After being confused by all the Custom Policy entries and the Modify buttons, I’ve decided to make my own predefined policies, without having anything under “Modify”.
I realized that D+ only shows predefined policies that are matching with what the app is asking for, when there is a popup. For example, if an app asks for keyboard access then only those policies that allow it appear as an option.
So I made some policies which go in stages, or levels, where level 1 has the least amount of allows and level 5 allows everything. When there is a popup, I can give it level 1 for a start (if level 1 covers it), and if the app asks for more access then I will give it level 2 (or as the case may be). Only very few apps will ever need level 4 or 5, such as anti-rootkit etc.
Right now I don’t have any (well there is 1) “treat as Custom Policy” entry. Everything is a level 1 to 5. I can clearly see which apps are getting what. No more meaningless custom policy all over the place.
At the moment I set it like this:
level 1 allows: run exec, mem, COM, Reg.
level 2 allows: level 1 + hooks, files/folders.
level 3 allows: level 2 + monitor, disk, keyboard.
level 4 allows: level 3 + proc terminate, driver, win msgs, loopback, DNS.
level 5 allows: level 4 + physical mem.
I like it this way, because I don’t want to micro manage D+.
What do you think about the level allocations? Don’t mind some comments
About the user friendliness though, I think that D+ is already not for the average users in the first place (:NRD)
EricJH, thanks for the suggestion. I agree about the device drivers, the reason it’s not last is there seems to be some legit apps that like to install drivers, so I put it in level 4 which is pretty high in this case and it could might as well be the last level. I added level 5 with physical memory direct access because very rarely apps trigger this, and direct access to memory sounds the most dangerous to me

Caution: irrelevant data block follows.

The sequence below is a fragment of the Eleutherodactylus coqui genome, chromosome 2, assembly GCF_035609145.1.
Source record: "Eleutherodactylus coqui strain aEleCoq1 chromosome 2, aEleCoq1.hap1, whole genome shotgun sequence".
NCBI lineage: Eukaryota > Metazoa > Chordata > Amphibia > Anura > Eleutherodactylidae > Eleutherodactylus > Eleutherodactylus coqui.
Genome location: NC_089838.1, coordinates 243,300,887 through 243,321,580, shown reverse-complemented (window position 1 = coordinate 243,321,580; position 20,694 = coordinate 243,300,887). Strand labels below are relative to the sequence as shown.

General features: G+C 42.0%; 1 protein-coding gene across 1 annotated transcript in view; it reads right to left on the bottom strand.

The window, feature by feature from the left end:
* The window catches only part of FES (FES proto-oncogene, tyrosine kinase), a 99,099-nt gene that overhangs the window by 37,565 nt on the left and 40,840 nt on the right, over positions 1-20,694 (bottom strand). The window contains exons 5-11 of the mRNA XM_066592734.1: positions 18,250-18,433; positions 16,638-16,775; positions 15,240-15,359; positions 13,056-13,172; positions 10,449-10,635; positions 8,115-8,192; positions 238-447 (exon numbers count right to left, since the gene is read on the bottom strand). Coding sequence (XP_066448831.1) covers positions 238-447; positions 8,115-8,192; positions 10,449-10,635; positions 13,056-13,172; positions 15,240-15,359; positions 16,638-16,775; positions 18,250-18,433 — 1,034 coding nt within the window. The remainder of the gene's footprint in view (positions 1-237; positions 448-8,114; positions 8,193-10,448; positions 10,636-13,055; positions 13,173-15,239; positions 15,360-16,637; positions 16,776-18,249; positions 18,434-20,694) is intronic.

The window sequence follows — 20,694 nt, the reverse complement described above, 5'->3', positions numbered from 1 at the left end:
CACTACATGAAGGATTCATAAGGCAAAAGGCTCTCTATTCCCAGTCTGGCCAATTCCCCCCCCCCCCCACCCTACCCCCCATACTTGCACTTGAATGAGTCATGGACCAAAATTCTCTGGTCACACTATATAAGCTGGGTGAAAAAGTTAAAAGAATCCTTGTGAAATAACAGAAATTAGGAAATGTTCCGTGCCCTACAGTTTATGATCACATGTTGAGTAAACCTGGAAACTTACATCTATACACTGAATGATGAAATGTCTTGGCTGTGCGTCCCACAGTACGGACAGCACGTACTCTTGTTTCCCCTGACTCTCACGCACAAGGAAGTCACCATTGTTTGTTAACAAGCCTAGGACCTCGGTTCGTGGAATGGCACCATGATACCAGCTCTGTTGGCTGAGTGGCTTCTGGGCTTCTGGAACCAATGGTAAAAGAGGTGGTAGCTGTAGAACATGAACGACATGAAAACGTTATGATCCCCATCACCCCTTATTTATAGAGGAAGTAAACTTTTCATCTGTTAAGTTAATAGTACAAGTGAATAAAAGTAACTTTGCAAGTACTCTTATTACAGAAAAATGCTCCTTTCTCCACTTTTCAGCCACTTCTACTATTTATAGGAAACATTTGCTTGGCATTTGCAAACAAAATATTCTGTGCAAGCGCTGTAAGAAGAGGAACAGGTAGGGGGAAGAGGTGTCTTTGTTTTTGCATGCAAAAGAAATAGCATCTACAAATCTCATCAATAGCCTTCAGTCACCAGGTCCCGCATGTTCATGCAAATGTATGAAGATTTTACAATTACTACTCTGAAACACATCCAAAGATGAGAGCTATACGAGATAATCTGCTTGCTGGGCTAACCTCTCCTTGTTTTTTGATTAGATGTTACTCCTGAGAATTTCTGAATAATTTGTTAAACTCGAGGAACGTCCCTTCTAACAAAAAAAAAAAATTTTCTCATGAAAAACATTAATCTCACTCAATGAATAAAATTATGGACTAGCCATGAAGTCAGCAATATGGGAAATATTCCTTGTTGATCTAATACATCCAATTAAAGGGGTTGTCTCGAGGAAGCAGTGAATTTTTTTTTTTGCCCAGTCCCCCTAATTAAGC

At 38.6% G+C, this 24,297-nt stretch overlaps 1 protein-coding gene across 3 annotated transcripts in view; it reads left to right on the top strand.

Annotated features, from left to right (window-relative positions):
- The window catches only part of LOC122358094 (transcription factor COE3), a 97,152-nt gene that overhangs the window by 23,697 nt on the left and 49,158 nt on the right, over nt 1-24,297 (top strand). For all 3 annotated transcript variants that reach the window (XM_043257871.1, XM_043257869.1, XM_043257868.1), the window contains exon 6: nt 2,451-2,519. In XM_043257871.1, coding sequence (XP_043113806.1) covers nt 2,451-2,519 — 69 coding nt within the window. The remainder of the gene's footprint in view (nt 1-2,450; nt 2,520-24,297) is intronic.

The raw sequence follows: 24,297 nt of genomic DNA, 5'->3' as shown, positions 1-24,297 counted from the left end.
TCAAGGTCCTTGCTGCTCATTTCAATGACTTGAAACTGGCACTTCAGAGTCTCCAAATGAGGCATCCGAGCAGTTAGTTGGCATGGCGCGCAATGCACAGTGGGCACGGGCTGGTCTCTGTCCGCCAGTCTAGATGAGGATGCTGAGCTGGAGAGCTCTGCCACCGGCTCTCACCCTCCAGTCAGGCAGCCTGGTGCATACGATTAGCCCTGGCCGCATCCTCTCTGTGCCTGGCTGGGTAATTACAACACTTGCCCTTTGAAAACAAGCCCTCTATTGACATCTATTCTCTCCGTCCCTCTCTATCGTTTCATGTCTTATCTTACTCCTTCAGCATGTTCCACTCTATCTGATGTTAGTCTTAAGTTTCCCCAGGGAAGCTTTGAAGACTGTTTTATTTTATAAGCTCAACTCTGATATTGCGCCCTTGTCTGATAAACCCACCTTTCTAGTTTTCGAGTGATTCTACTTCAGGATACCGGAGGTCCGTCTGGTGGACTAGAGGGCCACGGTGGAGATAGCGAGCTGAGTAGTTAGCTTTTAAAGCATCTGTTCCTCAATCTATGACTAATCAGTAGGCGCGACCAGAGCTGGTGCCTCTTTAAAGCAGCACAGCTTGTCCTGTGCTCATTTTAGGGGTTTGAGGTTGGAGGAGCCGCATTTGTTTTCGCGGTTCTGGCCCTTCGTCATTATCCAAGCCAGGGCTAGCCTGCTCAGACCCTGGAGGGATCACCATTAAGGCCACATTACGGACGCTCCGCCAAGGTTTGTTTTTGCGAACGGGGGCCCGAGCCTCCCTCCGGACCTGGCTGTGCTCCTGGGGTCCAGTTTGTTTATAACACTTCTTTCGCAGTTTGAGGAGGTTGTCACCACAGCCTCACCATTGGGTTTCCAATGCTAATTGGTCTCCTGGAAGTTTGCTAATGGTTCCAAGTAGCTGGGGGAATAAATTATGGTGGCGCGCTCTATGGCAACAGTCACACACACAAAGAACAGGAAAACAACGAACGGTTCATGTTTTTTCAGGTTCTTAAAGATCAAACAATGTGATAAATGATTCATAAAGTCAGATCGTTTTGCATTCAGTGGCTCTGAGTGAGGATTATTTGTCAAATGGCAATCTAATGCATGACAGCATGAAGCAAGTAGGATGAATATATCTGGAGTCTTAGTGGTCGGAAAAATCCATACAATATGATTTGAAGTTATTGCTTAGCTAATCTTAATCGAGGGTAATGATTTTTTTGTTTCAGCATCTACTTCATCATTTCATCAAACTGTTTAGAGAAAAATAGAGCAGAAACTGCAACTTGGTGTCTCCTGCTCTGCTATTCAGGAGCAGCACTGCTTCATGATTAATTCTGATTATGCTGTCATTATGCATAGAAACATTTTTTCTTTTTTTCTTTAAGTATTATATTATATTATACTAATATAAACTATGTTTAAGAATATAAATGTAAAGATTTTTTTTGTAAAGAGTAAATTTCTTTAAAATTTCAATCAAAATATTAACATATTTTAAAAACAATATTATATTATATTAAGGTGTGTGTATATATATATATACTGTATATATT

Btw, if anyone has made something similar to this, hope you can share it here.
Hi DaRtH VaDeR, yes Level 3 = level 1 + level 2 + etc.
But since Level 2 already includes whatever is in level 1 so it’s the same as just Level 3 = Level 2 + etc.
You mean how do I know which app is level 1 and so on? Well, first you create the levels in “Predefined Security Policy”, then when an app triggers a popup for D+, look under “treat as” and you will see the levels you just created in there. Eg. Winword.exe (in my case) shows level 3 as the lowest level you can pick (so levels 1 & 2 won’t appear). Of course levels 4 & 5 show up as well, but you know that level 3 is enough, so you pick level 3.
Hi Monkey_Boy=), logically there should be level 0 allow nothing. I haven’t encountered any that deserves level 0 though, and if I do I think I will delete that file rather than giving it level 0
How do you know level 1 is this: run exec, mem, COM, Reg.? ???
How do you know run exectuable is less dangerous than a hook?
I mean to specify this, one needs to have knowledge about what all these actions mean and what their consequences are… I mean, have you let someone who has knowledge about the windows OS take a look at your layered setup? ???
Hey, no offense… I like your idea a lot! I just want to know the background about your idea.
Those are just my own allocations of course. I was only presenting the idea of making something like this, what you put in level 1 etc is your own choice. But I listed mine here just to show examples pretty much, and if anybody doing the same I’m interested in what they put.
I didn’t have anybody else to look at my setup Why my level 1 is like that because too many apps access reg, COM, and run exec, and I still only give level 1 to apps that I ‘trust’. If you compare to the normal way, you get asked many times, how do you know when to allow or block each time? It’s actually the same thing, whether you simplify like I did or allow them 1 by 1, you will allow all of them in the end, otherwise your app won’t function properly. So as a D+ user yourself, you’ve been doing the same thing anyway, right?
It’s probably too long to write here why I decided to level it like that, but 1 example: I think that direct access to physical mem is very dangerous because of buffer overflow (as mentioned in the help), so it’s in level 5.
If you want somewhere in between, you can make 10 levels, for example.
But in the end, I’m not a malware expert, only let’s say an above average user. In my opinion anybody using D+ is an above average user. Sorry if my answer does not satisfy you Maybe an expert or even a Comodo dev can give better suggestions.